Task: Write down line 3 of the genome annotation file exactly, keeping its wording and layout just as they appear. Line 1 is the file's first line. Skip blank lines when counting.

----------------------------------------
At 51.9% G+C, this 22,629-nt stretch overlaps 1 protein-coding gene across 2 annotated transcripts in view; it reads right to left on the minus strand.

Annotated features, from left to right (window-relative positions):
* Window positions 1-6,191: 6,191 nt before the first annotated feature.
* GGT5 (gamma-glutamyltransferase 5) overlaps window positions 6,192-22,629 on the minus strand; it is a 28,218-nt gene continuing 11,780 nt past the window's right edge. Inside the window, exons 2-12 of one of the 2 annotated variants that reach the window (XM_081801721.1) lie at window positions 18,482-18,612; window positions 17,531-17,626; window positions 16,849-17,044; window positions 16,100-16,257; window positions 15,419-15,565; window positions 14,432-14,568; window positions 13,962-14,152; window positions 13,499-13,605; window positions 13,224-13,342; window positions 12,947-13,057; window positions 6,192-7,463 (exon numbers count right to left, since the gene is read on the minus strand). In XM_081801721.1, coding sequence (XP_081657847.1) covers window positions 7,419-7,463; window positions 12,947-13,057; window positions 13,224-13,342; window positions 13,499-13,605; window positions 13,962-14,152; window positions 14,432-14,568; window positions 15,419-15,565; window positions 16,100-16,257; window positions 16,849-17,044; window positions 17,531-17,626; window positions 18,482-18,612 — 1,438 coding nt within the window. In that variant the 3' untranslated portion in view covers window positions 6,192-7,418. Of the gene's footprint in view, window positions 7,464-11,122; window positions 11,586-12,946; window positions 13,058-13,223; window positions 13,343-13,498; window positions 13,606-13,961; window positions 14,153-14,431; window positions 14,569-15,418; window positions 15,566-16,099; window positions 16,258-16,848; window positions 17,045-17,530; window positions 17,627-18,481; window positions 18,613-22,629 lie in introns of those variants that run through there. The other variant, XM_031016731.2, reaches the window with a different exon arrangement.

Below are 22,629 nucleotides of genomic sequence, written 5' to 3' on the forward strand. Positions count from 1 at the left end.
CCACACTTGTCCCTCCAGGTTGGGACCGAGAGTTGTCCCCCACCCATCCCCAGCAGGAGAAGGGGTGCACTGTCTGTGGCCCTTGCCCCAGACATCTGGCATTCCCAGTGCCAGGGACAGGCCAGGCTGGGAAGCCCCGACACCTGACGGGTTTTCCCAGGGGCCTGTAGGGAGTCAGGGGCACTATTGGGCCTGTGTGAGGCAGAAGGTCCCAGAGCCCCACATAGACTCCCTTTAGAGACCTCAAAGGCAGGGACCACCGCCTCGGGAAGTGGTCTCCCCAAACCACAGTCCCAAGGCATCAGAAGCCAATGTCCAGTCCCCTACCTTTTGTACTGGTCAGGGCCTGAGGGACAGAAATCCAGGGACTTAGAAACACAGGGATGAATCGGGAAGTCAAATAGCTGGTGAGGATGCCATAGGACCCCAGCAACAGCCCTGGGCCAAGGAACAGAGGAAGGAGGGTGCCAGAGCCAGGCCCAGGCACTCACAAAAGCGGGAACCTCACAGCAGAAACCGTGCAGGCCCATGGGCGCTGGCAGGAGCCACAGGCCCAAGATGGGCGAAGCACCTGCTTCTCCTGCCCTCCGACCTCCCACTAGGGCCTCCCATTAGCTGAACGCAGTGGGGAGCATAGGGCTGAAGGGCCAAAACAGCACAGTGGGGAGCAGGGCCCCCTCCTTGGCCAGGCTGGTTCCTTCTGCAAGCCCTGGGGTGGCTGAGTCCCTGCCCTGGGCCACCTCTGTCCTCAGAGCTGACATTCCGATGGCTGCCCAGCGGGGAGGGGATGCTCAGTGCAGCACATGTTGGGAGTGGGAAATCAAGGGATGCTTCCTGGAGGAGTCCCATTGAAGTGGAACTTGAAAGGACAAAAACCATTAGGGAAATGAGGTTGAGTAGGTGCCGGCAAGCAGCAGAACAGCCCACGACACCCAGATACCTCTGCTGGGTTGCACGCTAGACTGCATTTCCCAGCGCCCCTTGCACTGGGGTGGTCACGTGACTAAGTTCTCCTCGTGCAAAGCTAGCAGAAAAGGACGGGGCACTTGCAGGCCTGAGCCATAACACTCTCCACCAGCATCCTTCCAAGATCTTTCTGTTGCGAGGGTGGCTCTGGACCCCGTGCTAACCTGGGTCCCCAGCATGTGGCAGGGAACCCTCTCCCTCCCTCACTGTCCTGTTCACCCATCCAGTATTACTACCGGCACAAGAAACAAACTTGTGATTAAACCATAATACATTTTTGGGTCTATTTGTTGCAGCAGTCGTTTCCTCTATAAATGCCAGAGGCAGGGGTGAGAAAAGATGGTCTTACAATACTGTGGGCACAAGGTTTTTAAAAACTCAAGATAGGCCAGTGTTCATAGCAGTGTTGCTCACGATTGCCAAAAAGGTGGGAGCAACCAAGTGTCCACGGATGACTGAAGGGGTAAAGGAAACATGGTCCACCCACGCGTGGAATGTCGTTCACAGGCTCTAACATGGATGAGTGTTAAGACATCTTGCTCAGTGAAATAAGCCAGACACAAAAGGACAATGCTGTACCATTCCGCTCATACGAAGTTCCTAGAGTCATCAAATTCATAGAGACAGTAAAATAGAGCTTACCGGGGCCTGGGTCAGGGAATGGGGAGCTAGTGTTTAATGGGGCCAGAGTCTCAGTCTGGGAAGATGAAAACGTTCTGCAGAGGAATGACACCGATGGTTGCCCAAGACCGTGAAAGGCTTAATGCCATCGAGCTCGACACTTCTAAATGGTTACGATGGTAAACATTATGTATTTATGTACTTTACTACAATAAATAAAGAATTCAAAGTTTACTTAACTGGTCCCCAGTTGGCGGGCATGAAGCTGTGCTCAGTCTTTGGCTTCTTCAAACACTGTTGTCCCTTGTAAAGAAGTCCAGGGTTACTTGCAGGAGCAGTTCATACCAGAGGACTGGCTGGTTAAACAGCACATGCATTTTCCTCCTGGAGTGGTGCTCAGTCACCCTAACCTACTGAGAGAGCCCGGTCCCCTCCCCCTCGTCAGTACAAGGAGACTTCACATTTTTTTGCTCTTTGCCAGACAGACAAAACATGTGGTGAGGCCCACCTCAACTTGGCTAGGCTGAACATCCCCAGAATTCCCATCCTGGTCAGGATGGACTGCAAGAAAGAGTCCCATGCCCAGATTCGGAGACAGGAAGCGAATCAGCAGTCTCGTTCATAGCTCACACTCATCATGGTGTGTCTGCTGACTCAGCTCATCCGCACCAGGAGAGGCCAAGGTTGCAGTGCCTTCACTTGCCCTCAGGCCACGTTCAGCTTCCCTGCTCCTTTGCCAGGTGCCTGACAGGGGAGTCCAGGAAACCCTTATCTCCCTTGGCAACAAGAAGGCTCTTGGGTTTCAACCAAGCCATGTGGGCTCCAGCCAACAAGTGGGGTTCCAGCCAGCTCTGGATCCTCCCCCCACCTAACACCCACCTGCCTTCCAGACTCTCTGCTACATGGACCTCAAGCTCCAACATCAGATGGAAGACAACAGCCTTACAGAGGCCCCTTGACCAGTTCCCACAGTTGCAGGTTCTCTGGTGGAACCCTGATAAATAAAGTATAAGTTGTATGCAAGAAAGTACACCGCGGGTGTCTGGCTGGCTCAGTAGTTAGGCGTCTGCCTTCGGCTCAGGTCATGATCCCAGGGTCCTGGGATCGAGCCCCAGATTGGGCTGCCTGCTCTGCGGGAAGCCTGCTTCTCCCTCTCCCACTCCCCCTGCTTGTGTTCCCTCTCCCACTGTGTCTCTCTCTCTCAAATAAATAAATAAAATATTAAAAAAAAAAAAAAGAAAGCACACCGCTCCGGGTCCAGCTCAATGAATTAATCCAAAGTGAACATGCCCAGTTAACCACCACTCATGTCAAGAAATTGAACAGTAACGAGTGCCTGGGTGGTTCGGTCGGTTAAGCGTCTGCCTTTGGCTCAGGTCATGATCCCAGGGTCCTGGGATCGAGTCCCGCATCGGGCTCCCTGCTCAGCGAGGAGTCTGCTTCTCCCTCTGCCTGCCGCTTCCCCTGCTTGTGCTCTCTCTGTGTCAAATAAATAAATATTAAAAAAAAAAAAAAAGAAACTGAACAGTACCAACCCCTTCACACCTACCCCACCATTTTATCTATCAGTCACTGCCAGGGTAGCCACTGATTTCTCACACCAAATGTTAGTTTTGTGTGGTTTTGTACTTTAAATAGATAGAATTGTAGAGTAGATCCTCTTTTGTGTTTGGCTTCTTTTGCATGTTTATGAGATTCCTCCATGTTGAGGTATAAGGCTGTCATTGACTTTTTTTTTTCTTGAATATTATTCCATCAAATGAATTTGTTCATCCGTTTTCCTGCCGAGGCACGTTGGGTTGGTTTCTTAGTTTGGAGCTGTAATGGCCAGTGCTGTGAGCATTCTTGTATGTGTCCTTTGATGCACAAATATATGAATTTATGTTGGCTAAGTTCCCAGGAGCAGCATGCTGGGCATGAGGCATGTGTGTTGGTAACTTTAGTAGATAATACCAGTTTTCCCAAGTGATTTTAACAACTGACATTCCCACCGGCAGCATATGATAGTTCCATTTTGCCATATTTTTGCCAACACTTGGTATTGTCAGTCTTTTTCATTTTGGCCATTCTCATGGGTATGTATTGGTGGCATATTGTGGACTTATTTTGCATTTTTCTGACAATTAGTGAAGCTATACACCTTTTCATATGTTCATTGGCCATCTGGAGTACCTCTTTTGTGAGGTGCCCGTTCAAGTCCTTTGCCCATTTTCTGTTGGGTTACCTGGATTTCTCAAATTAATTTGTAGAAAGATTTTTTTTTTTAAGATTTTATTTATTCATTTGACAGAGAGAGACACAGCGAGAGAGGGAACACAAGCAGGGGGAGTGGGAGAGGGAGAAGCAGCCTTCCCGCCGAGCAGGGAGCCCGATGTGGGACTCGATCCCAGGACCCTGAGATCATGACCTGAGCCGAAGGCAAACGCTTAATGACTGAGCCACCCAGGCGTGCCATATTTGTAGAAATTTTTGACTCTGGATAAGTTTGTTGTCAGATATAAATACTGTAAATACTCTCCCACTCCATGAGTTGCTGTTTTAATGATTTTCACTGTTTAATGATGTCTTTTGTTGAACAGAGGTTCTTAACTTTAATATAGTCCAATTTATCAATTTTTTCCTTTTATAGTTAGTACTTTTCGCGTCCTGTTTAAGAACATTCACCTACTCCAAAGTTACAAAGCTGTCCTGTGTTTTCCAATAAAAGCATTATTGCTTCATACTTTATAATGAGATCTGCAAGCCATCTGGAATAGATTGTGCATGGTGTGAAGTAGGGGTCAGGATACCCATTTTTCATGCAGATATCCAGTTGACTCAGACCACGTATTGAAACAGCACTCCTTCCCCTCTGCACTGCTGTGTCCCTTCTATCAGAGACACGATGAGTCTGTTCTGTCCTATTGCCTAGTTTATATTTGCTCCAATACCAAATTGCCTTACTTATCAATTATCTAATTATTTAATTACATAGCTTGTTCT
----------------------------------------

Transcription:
* Window positions 1-6,191: 6,191 nt before the first annotated feature.